PATRICIA ROSE (’86, ’89) (Patty Roy Harding) posted: “I applied at Acadia in 1982 not knowing a soul! My roommate, who was unknown to me before I came for frosh week, has become not only a best friend, but a sister. Both her and her man, who is now like a brother to me, supported me that first year. Now, 40 years later we all gathered for her 59th birthday!” Acadia roommates (5D Chase Court) Patricia and KYM ROY.
Here we go! The Montreal Canadiens have promoted Acadia alumnus JOHN SEDGWICK (’00) to assistant general manager. Sedgwick joined the Canadiens in 2013 as director of legal affairs before being promoted to vice-president of hockey operations and legal affairs in 2017. Learn more.
How awesome is this? Acadia University honorary degree recipient and internationally acclaimed soprano MEASHA BRUEGGERGOSMAN-LEE (’09) embarked on a virtual global tour featuring live-streamed concerts from the comfort of the Maritimes to her fans worldwide. Check it out.
Cheers and congratulations to Acadia alumnus TODD BATTIS (’89), who took the helm on Jan. 31, 2022 as Chief Anchor of CTV Atlantic’s flagship program CTV NEWS AT 6. All the best as you begin this phase of your remarkable career!
Pianist JENNIFER KING (’91) released O Mistress Moon (Canadian Edition) in January. The album is a special all-Canadian sequel to her debut album and features 12 contemporary Canadian piano works selected by King for their relationship to the moon, outer space, and the night. Jennifer was staff accompanist and part-time faculty in Acadia’s School of Music (2003-2016).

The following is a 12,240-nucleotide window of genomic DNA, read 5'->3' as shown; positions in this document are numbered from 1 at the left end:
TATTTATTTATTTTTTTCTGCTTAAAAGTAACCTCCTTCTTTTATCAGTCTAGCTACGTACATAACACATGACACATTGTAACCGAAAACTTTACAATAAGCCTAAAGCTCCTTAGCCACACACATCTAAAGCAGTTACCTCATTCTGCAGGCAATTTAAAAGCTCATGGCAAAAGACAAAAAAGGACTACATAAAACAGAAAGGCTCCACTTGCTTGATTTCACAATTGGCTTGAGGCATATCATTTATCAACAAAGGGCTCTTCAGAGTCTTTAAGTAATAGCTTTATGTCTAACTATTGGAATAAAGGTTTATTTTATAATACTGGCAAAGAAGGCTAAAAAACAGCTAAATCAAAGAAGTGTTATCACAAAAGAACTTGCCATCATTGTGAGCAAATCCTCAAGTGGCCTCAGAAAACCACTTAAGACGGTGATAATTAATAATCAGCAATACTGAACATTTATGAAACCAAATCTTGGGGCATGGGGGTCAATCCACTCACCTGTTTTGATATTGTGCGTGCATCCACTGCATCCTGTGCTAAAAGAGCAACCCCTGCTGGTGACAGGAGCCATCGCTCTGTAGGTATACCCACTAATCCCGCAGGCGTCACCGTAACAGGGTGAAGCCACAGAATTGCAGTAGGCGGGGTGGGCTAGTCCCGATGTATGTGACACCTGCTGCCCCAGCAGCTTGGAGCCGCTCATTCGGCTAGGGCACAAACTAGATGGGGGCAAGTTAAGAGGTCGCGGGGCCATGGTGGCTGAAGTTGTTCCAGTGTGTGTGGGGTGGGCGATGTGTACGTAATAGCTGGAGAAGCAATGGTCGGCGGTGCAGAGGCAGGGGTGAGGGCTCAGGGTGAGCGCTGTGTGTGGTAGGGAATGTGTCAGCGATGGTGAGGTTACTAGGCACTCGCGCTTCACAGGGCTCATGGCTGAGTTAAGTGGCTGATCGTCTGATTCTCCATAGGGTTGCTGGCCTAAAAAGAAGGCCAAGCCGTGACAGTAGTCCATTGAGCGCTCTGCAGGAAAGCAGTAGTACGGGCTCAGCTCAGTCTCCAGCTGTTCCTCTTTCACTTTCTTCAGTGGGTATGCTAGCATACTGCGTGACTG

There was a huge reaction to the following FB post about tobogganing, posted by CHRIS GERTRIDGE (’97) on Feb. 7, 2022. First built in 1913, the Acadia University toboggan slide was the idea of physical education instructor Lyman Walker Archibald as a way to encourage exercise among the students during the winter months. If you know your sports history you might recognize Archibald as one of the participants in the first game of basketball played in December 1891 with Dr. James Naismith in Springfield, Massachusetts. There were five toboggans and all were in constant use by Seminary and college students, and was said to have been originally located directly southeast of the Carnegie Science Hall. They say one reason for its popularity was that it was a fun, healthy way to enjoy the outdoors, but many were also quick to point out it was also a great way for the boys to meet the ladies of Seminary. Thankfully, Wolfville photographer Edson Graham stopped in 1915 and snapped a few photos. To date, the post has received 176 likes, 43 comments and five shares. Here’s a sample of what some alumni had to say: VALERIE PAUL (’81): Good memories! I still had my (fiberglass) green tray until a few years ago.
KAREN MONNON DEMPSEY (’72, ’73): We used to sled and toboggan down that hill all the time when I was a kid and later! It was a great run.